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Off-label indications for antidepressants in primary care: descriptive study of prescriptions from an indication based electronic prescribing system

BMJ 2017; 356 doi: https://doi.org/10.1136/bmj.j603 (Published 21 February 2017) Cite this as: BMJ 2017;356:j603

Re: Clarification of issues raised by Dr. Raj Bhui

We thank Dr. Raj Bhui for his responses to our paper. We would like to clarify two issues in his letter that we feel misrepresented our study.

Issue 1: Dr. Bhui made a comment about our use of approved indications at the end of the study period to classify prescriptions as on-label or off-label, stating that “Under this rule, a medication that was on-label when prescribed would be classified as inappropriate/off-label in this study if the approved indication changed over the 12.5 years of the study.”

It is highly unlikely that indications go from being approved to unapproved for a drug over time. In fact, this phenomenon did not occur for any of the drugs in our study. On the contrary, it is much more likely that indications go from being unapproved to approved over time, which indeed occurred for certain antidepressants in Canada over the study period. For example, in 2005, venlafaxine was additionally approved for panic disorder and paroxetine was additionally approved for premenstrual dysphoric disorder. We therefore used the list of approved indications at the end of the study to give more conservative estimates of off-label prescribing that reflected the latest regulatory standards. So, if a medication was off-label in the year it was prescribed but the indication eventually became approved, we classified the prescription as on-label.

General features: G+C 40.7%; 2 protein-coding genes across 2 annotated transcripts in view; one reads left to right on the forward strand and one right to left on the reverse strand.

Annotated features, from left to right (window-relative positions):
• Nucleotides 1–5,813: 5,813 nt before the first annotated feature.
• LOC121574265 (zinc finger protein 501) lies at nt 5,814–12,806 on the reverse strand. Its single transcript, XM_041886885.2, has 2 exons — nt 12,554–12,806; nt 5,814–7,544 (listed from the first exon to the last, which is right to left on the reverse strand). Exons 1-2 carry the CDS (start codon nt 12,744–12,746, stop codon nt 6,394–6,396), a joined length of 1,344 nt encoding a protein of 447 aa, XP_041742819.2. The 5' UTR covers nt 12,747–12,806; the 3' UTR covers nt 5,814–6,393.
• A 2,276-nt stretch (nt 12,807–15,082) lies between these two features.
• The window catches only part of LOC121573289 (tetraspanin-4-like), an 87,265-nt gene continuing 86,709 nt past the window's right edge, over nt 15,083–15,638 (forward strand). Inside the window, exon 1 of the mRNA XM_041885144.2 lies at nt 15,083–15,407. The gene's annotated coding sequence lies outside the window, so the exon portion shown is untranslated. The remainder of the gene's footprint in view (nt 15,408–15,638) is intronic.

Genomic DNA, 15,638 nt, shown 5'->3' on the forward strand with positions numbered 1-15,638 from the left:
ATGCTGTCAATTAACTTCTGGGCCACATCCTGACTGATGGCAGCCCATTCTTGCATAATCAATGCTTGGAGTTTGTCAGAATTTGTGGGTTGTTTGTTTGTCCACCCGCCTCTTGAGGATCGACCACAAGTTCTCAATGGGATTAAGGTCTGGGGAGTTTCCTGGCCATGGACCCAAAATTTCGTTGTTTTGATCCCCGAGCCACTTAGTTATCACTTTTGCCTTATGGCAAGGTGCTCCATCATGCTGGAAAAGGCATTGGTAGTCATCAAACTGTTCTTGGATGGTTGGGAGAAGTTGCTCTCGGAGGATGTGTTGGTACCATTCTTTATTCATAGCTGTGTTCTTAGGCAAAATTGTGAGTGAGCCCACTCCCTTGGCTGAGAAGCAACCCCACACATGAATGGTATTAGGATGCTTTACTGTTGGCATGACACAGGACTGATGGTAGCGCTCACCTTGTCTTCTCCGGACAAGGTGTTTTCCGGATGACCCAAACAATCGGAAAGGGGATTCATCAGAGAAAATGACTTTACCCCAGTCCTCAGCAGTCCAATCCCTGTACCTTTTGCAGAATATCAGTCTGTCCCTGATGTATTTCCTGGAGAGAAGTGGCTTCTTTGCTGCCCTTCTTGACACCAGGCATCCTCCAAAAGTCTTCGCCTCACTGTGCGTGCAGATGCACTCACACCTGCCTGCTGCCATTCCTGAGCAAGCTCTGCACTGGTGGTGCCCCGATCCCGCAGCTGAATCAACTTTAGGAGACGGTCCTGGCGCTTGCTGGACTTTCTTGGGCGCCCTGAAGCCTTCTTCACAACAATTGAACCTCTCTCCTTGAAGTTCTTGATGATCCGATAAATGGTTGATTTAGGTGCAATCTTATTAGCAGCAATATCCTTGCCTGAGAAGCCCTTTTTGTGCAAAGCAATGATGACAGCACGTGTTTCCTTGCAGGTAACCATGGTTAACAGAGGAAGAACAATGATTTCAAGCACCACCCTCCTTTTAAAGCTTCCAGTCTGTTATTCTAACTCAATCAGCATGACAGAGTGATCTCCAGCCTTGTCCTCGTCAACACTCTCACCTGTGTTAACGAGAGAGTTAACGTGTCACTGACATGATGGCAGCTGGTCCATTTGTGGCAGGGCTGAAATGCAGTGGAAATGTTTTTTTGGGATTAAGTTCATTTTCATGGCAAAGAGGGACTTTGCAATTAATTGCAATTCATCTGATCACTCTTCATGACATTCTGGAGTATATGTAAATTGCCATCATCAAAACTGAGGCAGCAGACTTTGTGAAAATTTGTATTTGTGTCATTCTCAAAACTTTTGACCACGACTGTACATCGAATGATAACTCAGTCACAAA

Issue 2: We reported in our paper that “If a physician recorded multiple indications for the drug (n=1922, 1.8% of all antidepressant prescriptions), the prescription was classified as off-label only if all the indications were not approved.” In other words, a prescription with multiple indications would be considered as ‘on-label’ if at least one of the indications was approved. We used this classification criterion to identify as many on-label prescriptions as possible.

It seems that Dr. Bhui may have misinterpreted this criterion because he called it an “all or nothing” marking scheme and wrote that “In other words, a medication ordered with multiple indications would be marked as appropriate only if all of the indications were on-label at the end of the study.”

Competing interests: No competing interests

06 March 2017
Jenna Wong
PhD candidate
Department of Epidemiology, Biostatistics, and Occupational Health, McGill University
1140 Pine Ave West, Montreal, QC, H3A 1A3